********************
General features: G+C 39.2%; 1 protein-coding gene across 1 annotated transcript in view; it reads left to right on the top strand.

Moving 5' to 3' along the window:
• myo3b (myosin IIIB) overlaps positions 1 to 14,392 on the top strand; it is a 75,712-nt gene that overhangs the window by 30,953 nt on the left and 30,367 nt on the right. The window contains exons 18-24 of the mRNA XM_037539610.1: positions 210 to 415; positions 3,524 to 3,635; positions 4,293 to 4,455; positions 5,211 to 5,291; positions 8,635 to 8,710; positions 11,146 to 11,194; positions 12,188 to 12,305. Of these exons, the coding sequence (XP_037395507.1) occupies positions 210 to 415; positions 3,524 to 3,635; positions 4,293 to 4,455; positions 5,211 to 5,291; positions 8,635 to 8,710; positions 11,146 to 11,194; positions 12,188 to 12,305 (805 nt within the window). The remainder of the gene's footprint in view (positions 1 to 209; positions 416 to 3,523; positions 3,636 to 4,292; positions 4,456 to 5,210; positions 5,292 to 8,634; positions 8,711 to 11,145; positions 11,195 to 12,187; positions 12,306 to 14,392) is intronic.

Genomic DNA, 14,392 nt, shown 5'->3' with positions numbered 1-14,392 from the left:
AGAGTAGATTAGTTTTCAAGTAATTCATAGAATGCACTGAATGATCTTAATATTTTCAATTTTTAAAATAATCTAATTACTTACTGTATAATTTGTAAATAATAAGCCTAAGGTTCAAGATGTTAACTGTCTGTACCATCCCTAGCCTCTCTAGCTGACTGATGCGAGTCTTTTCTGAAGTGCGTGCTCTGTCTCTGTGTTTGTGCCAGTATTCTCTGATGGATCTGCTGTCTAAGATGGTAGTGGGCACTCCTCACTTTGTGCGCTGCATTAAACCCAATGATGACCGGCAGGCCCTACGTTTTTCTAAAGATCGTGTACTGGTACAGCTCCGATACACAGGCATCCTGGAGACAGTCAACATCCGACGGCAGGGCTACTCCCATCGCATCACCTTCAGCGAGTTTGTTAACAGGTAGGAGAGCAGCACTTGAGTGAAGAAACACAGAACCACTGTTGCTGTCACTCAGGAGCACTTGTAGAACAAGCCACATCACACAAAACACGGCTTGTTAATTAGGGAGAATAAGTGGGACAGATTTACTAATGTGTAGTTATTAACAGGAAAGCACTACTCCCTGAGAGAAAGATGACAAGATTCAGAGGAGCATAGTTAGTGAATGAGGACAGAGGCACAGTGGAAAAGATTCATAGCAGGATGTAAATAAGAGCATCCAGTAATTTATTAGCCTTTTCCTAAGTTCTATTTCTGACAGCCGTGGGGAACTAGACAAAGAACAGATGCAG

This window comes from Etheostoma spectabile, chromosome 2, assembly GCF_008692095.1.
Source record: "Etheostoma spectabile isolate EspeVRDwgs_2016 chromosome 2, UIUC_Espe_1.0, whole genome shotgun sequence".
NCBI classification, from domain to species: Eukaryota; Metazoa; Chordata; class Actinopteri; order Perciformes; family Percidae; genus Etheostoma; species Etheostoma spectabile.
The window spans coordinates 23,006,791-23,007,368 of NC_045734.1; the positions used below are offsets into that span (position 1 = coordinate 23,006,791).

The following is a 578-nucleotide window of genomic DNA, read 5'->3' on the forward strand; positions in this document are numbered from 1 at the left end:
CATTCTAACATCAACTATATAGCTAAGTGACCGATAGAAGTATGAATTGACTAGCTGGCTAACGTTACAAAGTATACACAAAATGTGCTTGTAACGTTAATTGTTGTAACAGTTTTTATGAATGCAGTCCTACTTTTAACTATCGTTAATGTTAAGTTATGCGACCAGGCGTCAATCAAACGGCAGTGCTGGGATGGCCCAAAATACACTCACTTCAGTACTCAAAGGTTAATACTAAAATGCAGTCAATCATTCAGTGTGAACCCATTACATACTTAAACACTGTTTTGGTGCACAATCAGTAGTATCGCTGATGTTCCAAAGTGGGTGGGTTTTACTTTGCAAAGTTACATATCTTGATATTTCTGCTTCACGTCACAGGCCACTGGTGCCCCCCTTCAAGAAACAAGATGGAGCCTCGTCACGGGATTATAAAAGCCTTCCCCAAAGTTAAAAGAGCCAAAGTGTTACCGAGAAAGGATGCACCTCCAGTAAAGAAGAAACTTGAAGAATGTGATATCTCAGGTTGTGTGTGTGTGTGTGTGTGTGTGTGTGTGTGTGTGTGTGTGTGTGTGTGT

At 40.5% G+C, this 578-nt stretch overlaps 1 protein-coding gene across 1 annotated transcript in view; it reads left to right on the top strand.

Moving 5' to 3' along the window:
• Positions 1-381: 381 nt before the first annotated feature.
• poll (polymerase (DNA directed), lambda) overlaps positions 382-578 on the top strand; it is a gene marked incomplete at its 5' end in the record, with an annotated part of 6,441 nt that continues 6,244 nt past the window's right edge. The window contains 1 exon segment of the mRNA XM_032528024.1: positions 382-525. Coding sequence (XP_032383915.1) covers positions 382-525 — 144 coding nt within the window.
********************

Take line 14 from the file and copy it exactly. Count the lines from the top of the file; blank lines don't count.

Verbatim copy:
• Positions 1-381: 381 nt before the first annotated feature.